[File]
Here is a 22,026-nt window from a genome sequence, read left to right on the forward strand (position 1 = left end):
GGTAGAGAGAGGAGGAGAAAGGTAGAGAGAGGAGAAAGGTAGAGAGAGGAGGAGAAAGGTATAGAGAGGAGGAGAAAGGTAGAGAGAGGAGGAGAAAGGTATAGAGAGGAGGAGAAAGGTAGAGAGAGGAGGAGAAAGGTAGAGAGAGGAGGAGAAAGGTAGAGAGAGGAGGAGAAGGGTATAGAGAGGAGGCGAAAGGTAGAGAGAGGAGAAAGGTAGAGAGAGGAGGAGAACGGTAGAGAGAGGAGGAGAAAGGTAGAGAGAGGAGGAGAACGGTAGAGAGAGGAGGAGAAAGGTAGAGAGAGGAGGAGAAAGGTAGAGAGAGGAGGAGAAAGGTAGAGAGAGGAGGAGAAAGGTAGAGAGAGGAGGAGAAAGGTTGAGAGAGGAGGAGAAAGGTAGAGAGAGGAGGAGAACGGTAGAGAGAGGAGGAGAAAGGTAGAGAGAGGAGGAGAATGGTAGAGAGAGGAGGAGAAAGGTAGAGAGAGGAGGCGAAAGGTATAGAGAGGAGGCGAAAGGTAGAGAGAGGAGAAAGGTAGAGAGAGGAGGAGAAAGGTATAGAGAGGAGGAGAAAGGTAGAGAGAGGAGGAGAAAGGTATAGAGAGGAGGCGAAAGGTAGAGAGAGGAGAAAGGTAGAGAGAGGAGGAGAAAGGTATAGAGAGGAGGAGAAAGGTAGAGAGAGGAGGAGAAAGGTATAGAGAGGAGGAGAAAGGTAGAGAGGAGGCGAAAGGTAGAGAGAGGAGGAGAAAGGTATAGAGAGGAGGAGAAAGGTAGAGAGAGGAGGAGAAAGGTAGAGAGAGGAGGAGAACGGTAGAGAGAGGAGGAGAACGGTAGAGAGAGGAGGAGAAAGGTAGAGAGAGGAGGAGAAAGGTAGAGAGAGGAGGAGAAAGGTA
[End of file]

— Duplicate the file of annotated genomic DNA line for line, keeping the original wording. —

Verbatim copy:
Here is a 22,026-nt window from a genome sequence, read left to right on the forward strand (position 1 = left end):
GGTAGAGAGAGGAGGAGAAAGGTAGAGAGAGGAGAAAGGTAGAGAGAGGAGGAGAAAGGTATAGAGAGGAGGAGAAAGGTAGAGAGAGGAGGAGAAAGGTATAGAGAGGAGGAGAAAGGTAGAGAGAGGAGGAGAAAGGTAGAGAGAGGAGGAGAAAGGTAGAGAGAGGAGGAGAAGGGTATAGAGAGGAGGCGAAAGGTAGAGAGAGGAGAAAGGTAGAGAGAGGAGGAGAACGGTAGAGAGAGGAGGAGAAAGGTAGAGAGAGGAGGAGAACGGTAGAGAGAGGAGGAGAAAGGTAGAGAGAGGAGGAGAAAGGTAGAGAGAGGAGGAGAAAGGTAGAGAGAGGAGGAGAAAGGTAGAGAGAGGAGGAGAAAGGTTGAGAGAGGAGGAGAAAGGTAGAGAGAGGAGGAGAACGGTAGAGAGAGGAGGAGAAAGGTAGAGAGAGGAGGAGAATGGTAGAGAGAGGAGGAGAAAGGTAGAGAGAGGAGGCGAAAGGTATAGAGAGGAGGCGAAAGGTAGAGAGAGGAGAAAGGTAGAGAGAGGAGGAGAAAGGTATAGAGAGGAGGAGAAAGGTAGAGAGAGGAGGAGAAAGGTATAGAGAGGAGGCGAAAGGTAGAGAGAGGAGAAAGGTAGAGAGAGGAGGAGAAAGGTATAGAGAGGAGGAGAAAGGTAGAGAGAGGAGGAGAAAGGTATAGAGAGGAGGAGAAAGGTAGAGAGGAGGCGAAAGGTAGAGAGAGGAGGAGAAAGGTATAGAGAGGAGGAGAAAGGTAGAGAGAGGAGGAGAAAGGTAGAGAGAGGAGGAGAACGGTAGAGAGAGGAGGAGAACGGTAGAGAGAGGAGGAGAAAGGTAGAGAGAGGAGGAGAAAGGTAGAGAGAGGAGGAGAAAGGTA